Reviewing the works of some twenty-one writers, Tom Paulin looks for evidence of political agenda in their art. Sometimes he forces his texts into more political themes than they support; nevertheless, his intent is clear—to examine literary art in contexts of political pressures. Some writers, such as John Milton, are easily accessible for political analysis; others, such as Emily Dickinson, are more resistant. Paulin breaks through such resistance to uncover signs of politics in all of his writers, but his methods are sometimes suspect, as in his introductory chapter.
Quoting from Wordsworth’s Prelude, he says there is a “subconscious” pun on John Locke in the word “locked.” Paulin wishes to align himself with Nietzsche in attacking the nation state, and so he presents Wordsworth as committed to an optimistic Enlightenment attitude identifying nature, spirit, and state. Against that attitude is Mary Shelley’s Nietzschean association of the state with a monster, in Frankenstein (1817). Without explaining this association, Paulin quotes from Percy Shelley’s Oedipus Tyrannus for the image to tie his essays together: the Minotaur as state tyranny, and the Cretan labyrinth as the art that contains/protects that tyranny.
Paulin cites Coleridge’s “Frost at Midnight” (1798), seemingly without political interests. Because the poem was composed in a year of Irish rebellion, however, it must have some connection with that event. Paulin says the icicles of the poem are “strangely proleptic” of the hangings of the revolutionaries. The weakness of this reading is self-condemning, as Paulin nearly acknowledges when he says, “To suggest this is not to argue that there is a metaphoric suggestion of actual violence in the poem—gunsmoke, burning thatch, hangings—only to notice that this is a language that aspires to an innocence it cannot acquire.”
The torture of syntax in such a sentence is a sign of uncertainty in its author’s interpretation. Because he wants to make a point of connecting Coleridge’s poem with Shakespeare’s Henry V, Paulin forces logic with such phrases as “It is as if Coleridge intuitively knew” and “Coleridge subconsciously alludes.” Such rhetorical devices are patently weak efforts to make the text illustrate whatever the critic chooses. This is a shame, because the book has many convincing, illuminating observations to make on texts that are more cooperative than those of the introduction.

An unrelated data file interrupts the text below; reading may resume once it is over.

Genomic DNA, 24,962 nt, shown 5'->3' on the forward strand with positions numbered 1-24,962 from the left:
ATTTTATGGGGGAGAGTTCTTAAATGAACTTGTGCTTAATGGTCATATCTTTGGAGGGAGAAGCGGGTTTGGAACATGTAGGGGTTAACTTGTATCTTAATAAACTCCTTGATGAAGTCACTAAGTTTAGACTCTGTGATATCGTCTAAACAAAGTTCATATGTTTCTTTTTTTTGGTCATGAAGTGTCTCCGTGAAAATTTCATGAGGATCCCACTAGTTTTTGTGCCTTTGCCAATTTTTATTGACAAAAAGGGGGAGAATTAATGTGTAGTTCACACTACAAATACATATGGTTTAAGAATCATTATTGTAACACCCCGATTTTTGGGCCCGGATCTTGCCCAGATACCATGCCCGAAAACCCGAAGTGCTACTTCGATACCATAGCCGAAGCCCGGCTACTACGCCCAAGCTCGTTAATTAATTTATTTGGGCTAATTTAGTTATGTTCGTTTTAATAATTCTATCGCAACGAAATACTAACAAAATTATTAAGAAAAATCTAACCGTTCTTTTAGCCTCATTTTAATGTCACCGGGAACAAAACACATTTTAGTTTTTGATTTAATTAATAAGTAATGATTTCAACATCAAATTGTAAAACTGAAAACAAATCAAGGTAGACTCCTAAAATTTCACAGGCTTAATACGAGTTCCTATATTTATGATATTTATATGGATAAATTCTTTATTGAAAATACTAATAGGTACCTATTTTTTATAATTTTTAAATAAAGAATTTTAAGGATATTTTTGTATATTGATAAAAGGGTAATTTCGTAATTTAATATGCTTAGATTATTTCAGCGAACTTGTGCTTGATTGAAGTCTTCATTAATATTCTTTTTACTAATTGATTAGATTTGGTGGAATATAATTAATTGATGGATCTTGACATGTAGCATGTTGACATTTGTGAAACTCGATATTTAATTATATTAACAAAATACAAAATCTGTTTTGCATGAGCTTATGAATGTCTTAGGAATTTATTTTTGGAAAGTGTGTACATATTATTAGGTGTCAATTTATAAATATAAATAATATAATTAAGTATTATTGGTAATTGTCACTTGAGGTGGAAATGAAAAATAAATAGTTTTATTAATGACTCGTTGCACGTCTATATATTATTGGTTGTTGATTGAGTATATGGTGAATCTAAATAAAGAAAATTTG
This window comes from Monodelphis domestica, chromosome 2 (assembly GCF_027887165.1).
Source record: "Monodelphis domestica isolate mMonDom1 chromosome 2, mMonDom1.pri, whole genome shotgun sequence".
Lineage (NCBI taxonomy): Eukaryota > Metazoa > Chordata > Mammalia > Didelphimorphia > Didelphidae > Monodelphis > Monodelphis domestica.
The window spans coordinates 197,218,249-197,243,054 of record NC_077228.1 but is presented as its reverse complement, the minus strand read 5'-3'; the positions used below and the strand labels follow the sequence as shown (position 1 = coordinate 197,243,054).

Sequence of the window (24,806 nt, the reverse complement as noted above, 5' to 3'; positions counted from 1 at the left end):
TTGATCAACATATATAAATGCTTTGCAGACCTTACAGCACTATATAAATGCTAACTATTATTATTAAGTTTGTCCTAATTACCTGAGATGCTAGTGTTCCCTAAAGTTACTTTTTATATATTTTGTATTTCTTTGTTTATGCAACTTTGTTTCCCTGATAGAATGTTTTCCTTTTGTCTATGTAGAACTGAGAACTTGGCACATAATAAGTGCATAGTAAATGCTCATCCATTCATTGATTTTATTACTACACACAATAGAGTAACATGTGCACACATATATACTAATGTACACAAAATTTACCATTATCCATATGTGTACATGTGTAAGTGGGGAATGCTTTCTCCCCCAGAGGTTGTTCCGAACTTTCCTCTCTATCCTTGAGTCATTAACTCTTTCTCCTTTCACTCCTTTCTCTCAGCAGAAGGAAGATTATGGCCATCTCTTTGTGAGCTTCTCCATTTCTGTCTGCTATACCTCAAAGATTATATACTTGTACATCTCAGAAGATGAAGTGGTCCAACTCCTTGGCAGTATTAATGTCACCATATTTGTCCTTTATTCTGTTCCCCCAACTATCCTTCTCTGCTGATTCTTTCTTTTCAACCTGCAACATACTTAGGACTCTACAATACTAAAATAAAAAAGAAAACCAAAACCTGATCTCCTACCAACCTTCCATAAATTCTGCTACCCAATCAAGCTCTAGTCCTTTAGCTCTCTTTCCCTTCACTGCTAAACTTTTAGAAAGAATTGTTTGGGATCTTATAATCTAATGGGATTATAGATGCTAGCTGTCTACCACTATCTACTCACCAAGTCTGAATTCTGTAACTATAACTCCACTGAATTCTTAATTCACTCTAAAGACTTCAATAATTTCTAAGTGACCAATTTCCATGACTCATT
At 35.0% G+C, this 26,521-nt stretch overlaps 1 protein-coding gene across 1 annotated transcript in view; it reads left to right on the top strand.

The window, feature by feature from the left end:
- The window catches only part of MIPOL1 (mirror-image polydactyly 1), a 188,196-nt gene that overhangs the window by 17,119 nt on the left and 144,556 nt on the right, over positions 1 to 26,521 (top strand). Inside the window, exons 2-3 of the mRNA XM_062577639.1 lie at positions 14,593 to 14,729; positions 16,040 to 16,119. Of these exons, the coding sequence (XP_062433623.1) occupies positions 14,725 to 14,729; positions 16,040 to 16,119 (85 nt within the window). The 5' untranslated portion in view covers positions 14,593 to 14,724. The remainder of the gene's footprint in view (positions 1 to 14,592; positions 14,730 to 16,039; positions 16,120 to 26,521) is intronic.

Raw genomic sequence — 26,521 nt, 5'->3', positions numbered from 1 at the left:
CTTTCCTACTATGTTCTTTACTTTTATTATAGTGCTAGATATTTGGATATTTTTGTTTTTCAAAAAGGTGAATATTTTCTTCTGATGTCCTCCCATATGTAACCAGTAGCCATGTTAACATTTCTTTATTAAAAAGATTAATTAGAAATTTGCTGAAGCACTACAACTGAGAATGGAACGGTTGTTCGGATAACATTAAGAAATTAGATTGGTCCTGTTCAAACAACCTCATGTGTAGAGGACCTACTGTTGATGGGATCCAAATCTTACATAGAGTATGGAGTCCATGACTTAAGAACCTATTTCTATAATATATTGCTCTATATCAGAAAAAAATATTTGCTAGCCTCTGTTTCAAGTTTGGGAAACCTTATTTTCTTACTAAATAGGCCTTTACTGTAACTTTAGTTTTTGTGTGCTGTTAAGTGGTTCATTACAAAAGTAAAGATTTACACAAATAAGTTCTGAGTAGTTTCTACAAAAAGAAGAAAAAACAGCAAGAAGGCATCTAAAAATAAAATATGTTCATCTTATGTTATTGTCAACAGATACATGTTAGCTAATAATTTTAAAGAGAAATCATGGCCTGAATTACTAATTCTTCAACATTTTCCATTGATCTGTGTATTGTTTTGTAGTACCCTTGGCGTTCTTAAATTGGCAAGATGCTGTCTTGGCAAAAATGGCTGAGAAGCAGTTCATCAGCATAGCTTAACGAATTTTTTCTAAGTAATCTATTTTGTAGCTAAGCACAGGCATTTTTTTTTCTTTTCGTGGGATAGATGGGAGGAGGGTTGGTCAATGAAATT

The closing section of the introduction is a confession of Paulin’s own agenda for these essays. He associates his interests with his background of growing up in the turmoil of intensely Protestant politics of Northern Ireland. He had begun to have doubts about certain values of those politics when he underwent a severe imaginative challenge to his own doubts on the occasion of the Anglo-Irish Agreement of 1985, which gave Ireland some influence over the affairs of Northern Ireland. That event opened the wound he had begun to cover, and his Ulster Protestantism seemed to flow out like a mist to confound his judgment. The essays of this book are, variously, attempts by Paulin to find his way out of that mist. One is inclined to sympathize with the author, to allow some license of interpretation, and to hope he succeeds.
Paulin’s attempts to clear away some mists in his own mind, however, have a way of clouding the reputations of others: Some are easy targets, such as Paul de Man, whose Nazi background is used as a club to beat him for reading John Keats on purely aesthetic grounds. It is too severe to say that de Man is “the close reader as war criminal.” This, however, is the crux of Paulin’s governing thesis: Aesthetics is a labyrinth that cannot be separated from the monster-state expressed by it, and critics such as de Man who try to separate the labyrinth for admiration from the monster it contains are readers who betray the truth of a dangerous relationship between art and the state.
The heart of Paulin’s book is to be found in his chapters on the poets of Commun- ist Poland and Czechoslovakia, Zbigniew Herbert, Miroslav Holub, and Tadeusz Rózewicz. From Holub he takes the image of the Minotaur again, most emphatically a monster pursued through the state labyrinth until it is found in the person of Stalin. One wonders if, in reading these passionate chapters, Paulin has...
(The entire section is 1797 words.)